A few days before Christmas I saw my grandmother's GP for a second opinion and fresh advice - she said he was pretty open-minded and might be able to suggest some other approach to my condition. Unfortunately he said he thought very highly of my rheumy and that if she had suggested cortisone and DMARDs that she wouldn't be doing so lightly. He said if I didn't take her advice, I could potentially end up crippled. I felt as though I was on the verge of a panic attack and felt that I was going to have to go down a path I hadn't wanted to take.

That night my husband Paul went Christmas shopping. The stores were open 24 hours and he didn't come home until around midnight. The next day he told me that he had been at Borders book store reading up on arthritic drugs and that he didn't want me to go down that path - he was scared of the side-effects they would have on me.

On Christmas Eve he spent hours surfing the Internet and came across the Road Back site and rheumatic.org. Finally we had some hope! I was in tears as I read some of the stories and we couldn't wait to get our hands on Henry Scammell's book.

We posted to the Road Back bulletin board and to Christine Adlard and immediately had responses from three fellow Aussies.

They were so encouraging and positive about the prospects of AP working for me and recommended a doctor.

By late January we had an appointment with the AP doctor and a few weeks later I saw the naturopath she works closely with in Melbourne.

My AP doctor believes that diet is an intrinsic part of antibiotic therapy. She warned me that unless I was prepared to make comprehensive lifestyle changes, she couldn't help me.

In early February, I made some pretty radical changes to my diet - no wheat, no dairy, no products high in sulphur, no pork, and lots and lots of water. I also had to cut out salicylates for a month, and stay off sugar, caffeine and alcohol. At first I felt pretty down about it all ... what was left for me to eat?!!!

I got over this pretty quickly, however, when after 10 days of cutting out the wheat and dairy the nodules on my hands completely disappeared and the swelling of my feet drastically reduced. I also started to get some movement back in my knees. At this time I also started a homeopathic combination - 15 drops twice a day before meals.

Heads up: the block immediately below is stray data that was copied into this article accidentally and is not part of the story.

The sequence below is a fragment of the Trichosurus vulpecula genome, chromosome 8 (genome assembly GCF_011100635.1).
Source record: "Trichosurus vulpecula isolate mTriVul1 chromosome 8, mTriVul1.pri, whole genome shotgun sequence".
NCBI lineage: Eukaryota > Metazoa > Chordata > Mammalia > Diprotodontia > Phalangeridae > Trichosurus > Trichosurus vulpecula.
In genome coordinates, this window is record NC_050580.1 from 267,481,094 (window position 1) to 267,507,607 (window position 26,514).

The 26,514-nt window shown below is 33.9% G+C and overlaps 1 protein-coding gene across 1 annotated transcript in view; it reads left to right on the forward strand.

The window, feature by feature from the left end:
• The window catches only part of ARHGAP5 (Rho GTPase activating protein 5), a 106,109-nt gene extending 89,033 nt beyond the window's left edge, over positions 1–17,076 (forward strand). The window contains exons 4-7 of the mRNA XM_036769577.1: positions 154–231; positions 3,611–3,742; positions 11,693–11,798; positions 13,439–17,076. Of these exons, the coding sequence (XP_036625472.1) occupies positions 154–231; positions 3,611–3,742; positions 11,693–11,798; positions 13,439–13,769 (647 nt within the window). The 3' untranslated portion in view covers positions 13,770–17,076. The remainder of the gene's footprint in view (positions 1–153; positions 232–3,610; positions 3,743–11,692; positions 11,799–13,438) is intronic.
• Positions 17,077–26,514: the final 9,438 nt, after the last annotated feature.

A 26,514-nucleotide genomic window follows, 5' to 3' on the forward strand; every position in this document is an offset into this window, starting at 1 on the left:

On 17 February, I finally started the antibiotics! First up was erythromycin - 5 ml on Monday and Thursday mornings. Two weeks later, I added doxycycline (Vibratabs) - 50 mg on Monday and Thursday evenings.

Since then I haven't looked back! I am completely pain-free and symptom-free, except for some slight swelling in my left ankle for the first few weeks I was taking the Vibratabs.

Yesterday I saw my AP doctor and naturopath and they are thrilled with my progress. All signs point to remission!!!

I have more energy now than I have ever had - I can roll around on the floor with my son, wear high heel shoes and am enjoying life more than ever before! With my doctor's support and encouragement I have also started a new job, working two days per week. My mother and a close girlfriend recently told me that I look 23 years old!

At my initial appointment with my AP doctor she said I would have to wait at least 12 months on AP before I could consider having another child. Yesterday she told me that I could consider pregnancy in six months, if I felt I was ready! I feel on top of the world.

Now that I am feeling so great, some friends are asking me if I am going to stop the antibiotics or ease up on the diet. My answer is NO WAY!!! I have learnt enough from this website and other books to know that I have a lifelong health condition, and it would be stupid of me to become complacent. Thanks to the pioneering work of Dr Brown and other enlightened health professionals, I am able to keep this disease under control with antibiotics. I know that all medications have side-effects, but I am happy to live with what I consider to be minimal or 'safe' side-effects of AP, particularly when I consider the side-effects of the drugs that my rheumy was pushing.

I hope my story gives others out there some hope. I know that I would not have gotten through this without all of the wonderful people out there, who are so generous in sharing their experiences on the various AP websites.

I know that I have been very fortunate and that not everyone will have the instant results that I have had with AP. However, please stick with it and retain your hope - there are many people who were sick for decades before coming across AP and many have had significant improvements.

Good health to all of you.

Debbie.